Monday, 8 February 2016

"The Friday Night Knitting Club" by Kate Jacobs

This was the January choice for our library book club.  
Such a cozy, inviting cover.  
I had expected that it would be similar to Maeve Binchy's "A Week in Winter". That novel is about an inn, with people coming and going.  Everyone has a story and Maeve Binchy writes so well that I really enjoyed all the characters as well as the ambience of the inn.  It was a great winter read!
This novel had the same promise- an array of interesting characters and a cozy setting.
Georgia Walker, the single mother of Dakota, aged 12, operates a wool shop in New York City.  There was good description of the shop and you felt as though you were there with the customers, among the many colours and textures of wool.
Some of the customers bring in their knitting and a group develops, meeting on Friday nights.  As you become involved with each character, her story evolves.  And there is great variety in the characters- Anita is a 72-year-old widow, Darwin is a Chinese university student working on her thesis, Lucie is a single freelance writer who wants a baby, K. C. is an old friend of Georgia.  And then Kat arrives.  Kat had been Georgia's best friend in high school and they had promised to go to the same university.  When Georgia was offered a place in one of the better universities, she turned it down so that she could be with her friend.  But then the position was offered to Kat and she grabbed it, making Georgia bitter and angry.
In fact, Georgia was bitter about other things, such as James, the father of her daughter.  
This situation caused much discussion between my husband and myself.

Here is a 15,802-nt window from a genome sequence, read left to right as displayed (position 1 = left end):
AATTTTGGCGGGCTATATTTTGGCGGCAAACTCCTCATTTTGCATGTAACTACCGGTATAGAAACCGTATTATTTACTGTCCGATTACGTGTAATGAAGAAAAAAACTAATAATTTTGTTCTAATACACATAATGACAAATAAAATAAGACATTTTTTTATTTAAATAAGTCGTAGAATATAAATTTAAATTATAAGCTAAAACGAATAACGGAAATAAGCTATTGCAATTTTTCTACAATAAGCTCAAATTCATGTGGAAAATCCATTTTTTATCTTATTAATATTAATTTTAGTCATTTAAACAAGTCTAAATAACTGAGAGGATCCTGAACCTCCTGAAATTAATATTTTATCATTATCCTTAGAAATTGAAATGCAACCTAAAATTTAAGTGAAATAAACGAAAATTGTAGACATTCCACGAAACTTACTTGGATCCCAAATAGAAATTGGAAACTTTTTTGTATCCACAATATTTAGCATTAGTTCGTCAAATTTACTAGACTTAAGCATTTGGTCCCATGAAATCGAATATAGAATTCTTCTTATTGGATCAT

Here's the setting in the book:  Georgia had seen James in a bar, liked his looks and took him home.  Their relationship  was purely sexual.  When she got pregnant, James left.  He sent money but didn't see his daughter until she was 12.  Georgia had spent those twelve years bitter about having to raise a child by herself, concentrating on all the things she missed, whining, whining, whining.  She was so bitter that she wouldn't open the letters that James sent.
My husband, John, who also read this book, was sympathetic to Georgia's cause.  I was not.  I believe that a woman has to look after herself.   If she has sex with someone that she doesn't know, good luck!  James never signed up for a permanent relationship or a child.   And when he did realize that he wanted a relationship with his daughter, Georgia made it very tough for him- lots of sarcasm and cold shoulder.
The book had a lot of promise, but the writing just wasn't up to my expectations.  It was the author's first book and it sold well, so she followed with two more: "Knit Two" and "Comfort Food".
Here is another cover for this book.

The book club really did not like this book!  They thought it was boring and flat, more than likely meant for a T.V. movie.  Everyone felt disappointed and the book rated very low- 4 out of 10 stars was the average!  Wow!


  1. Thanks for posting this Betty. I read the first few sample pages on my Kindle and didn't feel its purchase would be worth my time or money. I'm glad to have that thought confirmed!

  2. I purchased this book two or three years ago based on the cover and title and like you had big expectations for it which I felt it didn't deliver. I didn't hate it though. I'd give it a 6.